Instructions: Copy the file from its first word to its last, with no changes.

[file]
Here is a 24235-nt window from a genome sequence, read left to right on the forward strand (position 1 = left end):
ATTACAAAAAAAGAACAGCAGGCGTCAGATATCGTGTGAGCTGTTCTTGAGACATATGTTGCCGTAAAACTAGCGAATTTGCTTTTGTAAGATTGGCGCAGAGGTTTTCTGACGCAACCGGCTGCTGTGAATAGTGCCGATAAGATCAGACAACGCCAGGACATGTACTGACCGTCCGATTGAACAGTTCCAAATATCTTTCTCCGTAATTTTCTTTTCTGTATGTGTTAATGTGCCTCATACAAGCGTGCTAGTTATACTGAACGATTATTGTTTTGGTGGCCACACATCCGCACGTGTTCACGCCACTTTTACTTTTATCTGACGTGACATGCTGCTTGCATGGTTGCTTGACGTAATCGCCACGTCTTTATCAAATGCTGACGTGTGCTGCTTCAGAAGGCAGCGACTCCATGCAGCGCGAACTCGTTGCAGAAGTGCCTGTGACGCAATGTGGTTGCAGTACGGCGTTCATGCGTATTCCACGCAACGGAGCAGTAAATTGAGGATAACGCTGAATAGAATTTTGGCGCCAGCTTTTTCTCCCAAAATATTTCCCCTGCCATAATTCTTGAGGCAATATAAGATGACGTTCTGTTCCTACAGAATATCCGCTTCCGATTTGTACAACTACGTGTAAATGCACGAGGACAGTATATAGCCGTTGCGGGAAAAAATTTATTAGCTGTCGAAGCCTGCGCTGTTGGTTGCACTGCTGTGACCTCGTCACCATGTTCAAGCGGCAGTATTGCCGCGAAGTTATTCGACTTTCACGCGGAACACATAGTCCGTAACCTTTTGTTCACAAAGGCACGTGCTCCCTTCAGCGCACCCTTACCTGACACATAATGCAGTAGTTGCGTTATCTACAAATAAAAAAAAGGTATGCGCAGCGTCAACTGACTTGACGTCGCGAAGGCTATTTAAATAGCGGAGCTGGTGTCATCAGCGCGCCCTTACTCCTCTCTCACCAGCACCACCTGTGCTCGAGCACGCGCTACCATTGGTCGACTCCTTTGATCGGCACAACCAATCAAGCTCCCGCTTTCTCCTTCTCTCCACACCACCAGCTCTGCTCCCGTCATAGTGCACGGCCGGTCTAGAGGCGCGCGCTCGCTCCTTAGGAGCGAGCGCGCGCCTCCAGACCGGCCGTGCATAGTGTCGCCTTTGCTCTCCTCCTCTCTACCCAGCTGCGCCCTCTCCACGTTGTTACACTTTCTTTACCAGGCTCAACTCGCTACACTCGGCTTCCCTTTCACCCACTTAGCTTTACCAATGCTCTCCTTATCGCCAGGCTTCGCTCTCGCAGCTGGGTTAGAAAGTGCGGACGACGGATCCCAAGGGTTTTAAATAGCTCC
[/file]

Here is a 24235-nt window from a genome sequence, read left to right on the forward strand (position 1 = left end):
ATTACAAAAAAAGAACAGCAGGCGTCAGATATCGTGTGAGCTGTTCTTGAGACATATGTTGCCGTAAAACTAGCGAATTTGCTTTTGTAAGATTGGCGCAGAGGTTTTCTGACGCAACCGGCTGCTGTGAATAGTGCCGATAAGATCAGACAACGCCAGGACATGTACTGACCGTCCGATTGAACAGTTCCAAATATCTTTCTCCGTAATTTTCTTTTCTGTATGTGTTAATGTGCCTCATACAAGCGTGCTAGTTATACTGAACGATTATTGTTTTGGTGGCCACACATCCGCACGTGTTCACGCCACTTTTACTTTTATCTGACGTGACATGCTGCTTGCATGGTTGCTTGACGTAATCGCCACGTCTTTATCAAATGCTGACGTGTGCTGCTTCAGAAGGCAGCGACTCCATGCAGCGCGAACTCGTTGCAGAAGTGCCTGTGACGCAATGTGGTTGCAGTACGGCGTTCATGCGTATTCCACGCAACGGAGCAGTAAATTGAGGATAACGCTGAATAGAATTTTGGCGCCAGCTTTTTCTCCCAAAATATTTCCCCTGCCATAATTCTTGAGGCAATATAAGATGACGTTCTGTTCCTACAGAATATCCGCTTCCGATTTGTACAACTACGTGTAAATGCACGAGGACAGTATATAGCCGTTGCGGGAAAAAATTTATTAGCTGTCGAAGCCTGCGCTGTTGGTTGCACTGCTGTGACCTCGTCACCATGTTCAAGCGGCAGTATTGCCGCGAAGTTATTCGACTTTCACGCGGAACACATAGTCCGTAACCTTTTGTTCACAAAGGCACGTGCTCCCTTCAGCGCACCCTTACCTGACACATAATGCAGTAGTTGCGTTATCTACAAATAAAAAAAAGGTATGCGCAGCGTCAACTGACTTGACGTCGCGAAGGCTATTTAAATAGCGGAGCTGGTGTCATCAGCGCGCCCTTACTCCTCTCTCACCAGCACCACCTGTGCTCGAGCACGCGCTACCATTGGTCGACTCCTTTGATCGGCACAACCAATCAAGCTCCCGCTTTCTCCTTCTCTCCACACCACCAGCTCTGCTCCCGTCATAGTGCACGGCCGGTCTAGAGGCGCGCGCTCGCTCCTTAGGAGCGAGCGCGCGCCTCCAGACCGGCCGTGCATAGTGTCGCCTTTGCTCTCCTCCTCTCTACCCAGCTGCGCCCTCTCCACGTTGTTACACTTTCTTTACCAGGCTCAACTCGCTACACTCGGCTTCCCTTTCACCCACTTAGCTTTACCAATGCTCTCCTTATCGCCAGGCTTCGCTCTCGCAGCTGGGTTAGAAAGTGCGGACGACGGATCCCAAGGGTTTTAAATAGCTCC